A Vilnius chapel commemorating the suppression of the 1863 Uprising.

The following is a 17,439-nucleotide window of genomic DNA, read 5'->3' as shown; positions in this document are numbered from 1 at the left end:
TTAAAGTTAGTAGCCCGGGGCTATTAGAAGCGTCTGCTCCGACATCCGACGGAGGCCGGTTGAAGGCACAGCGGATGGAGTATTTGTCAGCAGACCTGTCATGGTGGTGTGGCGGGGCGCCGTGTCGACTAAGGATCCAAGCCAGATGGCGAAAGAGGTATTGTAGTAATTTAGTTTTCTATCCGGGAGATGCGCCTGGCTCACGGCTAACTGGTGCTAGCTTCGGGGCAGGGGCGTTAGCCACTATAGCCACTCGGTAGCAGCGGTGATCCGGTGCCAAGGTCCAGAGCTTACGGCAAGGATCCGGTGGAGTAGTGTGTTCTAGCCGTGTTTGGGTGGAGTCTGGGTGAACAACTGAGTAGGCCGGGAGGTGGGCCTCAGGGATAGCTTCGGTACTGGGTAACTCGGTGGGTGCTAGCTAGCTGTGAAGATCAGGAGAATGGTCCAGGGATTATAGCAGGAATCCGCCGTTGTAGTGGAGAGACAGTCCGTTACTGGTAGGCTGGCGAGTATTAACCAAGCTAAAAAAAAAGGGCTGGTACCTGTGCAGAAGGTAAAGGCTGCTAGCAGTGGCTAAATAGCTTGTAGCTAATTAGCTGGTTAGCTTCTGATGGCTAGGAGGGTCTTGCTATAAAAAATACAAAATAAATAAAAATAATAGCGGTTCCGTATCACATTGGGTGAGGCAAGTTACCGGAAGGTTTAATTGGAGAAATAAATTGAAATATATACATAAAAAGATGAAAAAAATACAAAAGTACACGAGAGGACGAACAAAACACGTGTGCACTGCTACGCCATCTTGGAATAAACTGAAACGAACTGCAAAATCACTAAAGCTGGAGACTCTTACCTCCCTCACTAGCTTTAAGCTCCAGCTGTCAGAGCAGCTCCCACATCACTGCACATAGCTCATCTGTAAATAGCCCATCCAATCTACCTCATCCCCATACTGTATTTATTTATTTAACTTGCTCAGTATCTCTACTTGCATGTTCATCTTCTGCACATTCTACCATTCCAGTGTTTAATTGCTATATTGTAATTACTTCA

In addition, to the thousands who fell in battles, 128 men were hanged personally by Mikhail Muravyov ('Muravyov the Hangman'), and 9,423 men and women were exiled to Siberia (2,500 men according to very lowered Russian data, Norman Davies gives the number of 80,000 noting it was the single largest deportation in Russian history [1]). Whole villages and towns were burned down; all activities were suspended and the szlachta was ruined by confiscation and exorbitant taxes. Such was the brutality of the Russian troops that their actions were condemned throughout Europe, and even in Russia itself Muravyov became ostracized [2]. Count Fyodor Berg, the newly appointed Namestnik of Poland, followed in Muravyov's footsteps, employing inhumanly harsh measures against the country. The Reds criticized the Conservative government for its reactionary policy with reference to the peasants but, deluded in its hopes by Napoleon III, the Government counted on French support and persisted in its tactics. It was only after the highly respected and wise Romuald Traugutt took matters in hand that the aspect of the situation became brighter. He reverted to the policy of the first provisional government and endeavored to bring the peasant masses into active participation by granting to them the land they worked and calling upon all classes to rise. The response was generous but not universal. The wise policy was adopted too late. The Russian Government had already been working among the peasants in the manner above described and giving to them liberal parcels of land for the mere asking. They were completely satisfied, and though not interfering with the revolutionaries to any great extent, became lukewarm to them. Fighting continued intermittently for several months. Among the generals Count Józef Hauke-Bosak distinguished himself most as a commander of the revolutionary forces and took several cities from the vastly superior Russian army. When Romuald Traugutt and the four other members of the Polish Government were apprehended by Russian troops and executed at the Warsaw citadel, the war in the course of which six hundred and fifty battles and skirmishes were fought and twenty-five thousand Poles killed, came to a speedy end in the latter half of 1864, having lasted for eighteen months. It is of interest to note that it persisted in Samogitia and Podlachia, where the Greek-Catholic population, outraged and persecuted for their religious convictions, clung longest to the revolutionary banner. Image File history File links Download high resolution version (800x787, 150 KB) Chapel in Vilna, erected to commemorate the crushing of the January Uprising against Russia Picture taken by Sergei Mikhailovich Prokudin-Gorskii, taken in 1912. ... Image File history File links Download high resolution version (800x787, 150 KB) Chapel in Vilna, erected to commemorate the crushing of the January Uprising against Russia Picture taken by Sergei Mikhailovich Prokudin-Gorskii, taken in 1912. ... Not to be confused with Vilnius city municipality. ... Year 1863 (MDCCCLXIII) was a common year starting on Thursday (link will display the full calendar) of the Gregorian calendar (or a common year starting on Saturday of the 12-day slower Julian calendar). ... Uprising is another word for rebellion. ... Mikhail Nikolayevich Muravyov may refer to the following historical persons of the Imperial Russia. ... This article is about Siberia as a whole. ... Norman Davies, Warsaw (Poland), October 7, 2004 Norman Davies (born June 8, 1939 in Bolton, Lancashire) is an English historian of Welsh descent, noted for his publications on the history of Poland, Europe and the British Isles. ... StanisÅ‚aw Antoni Szczuka, a Polish nobleman Szlachta ( ) was the noble class in Poland and the Grand Duchy of Lithuania, the two countries that later jointly formed the Polish-Lithuanian Commonwealth. ... Count Friedrich Wilhelm Rembert von Berg (Russian: ) (Fyodor Fyodorovich Graf Berg) (1793-1874) was a Russian Field Marshal and Governor-General of Finland from 1855 to 1861. ... Namestnik of the Kingdom of Poland (Polish: ) was the title of the official representatives of the king of Poland (i. ... Józef Hauke-Bosak was a Polish general in the January Uprising, and commander of the Polish army in MaÅ‚opolska, the closest collaborator of dictator Romuald Traugutt. ... Romuald Traugutt on a 20 zloty banknote of the Peoples Republic of Poland Romuald Traugutt (16 January 1826 - 5 August 1864) was a Polish general and war hero, best known for commanding the January Uprising. ... Etnographic regions of Lithuania. ... Old chapel Krzna river Potockis Palace i MiÄ™dzyrzec Podlaski Podlachia, Podlesia, or Podlasie is a historical region in the eastern part of Poland and western Belarus. ... The term Eastern Rites may refer to the liturgical rites used by many ancient Christian Churches of Eastern Europe and the Middle East that, while being part of the Roman Catholic Church, are distinct from the Latin Rite or Western Church. ...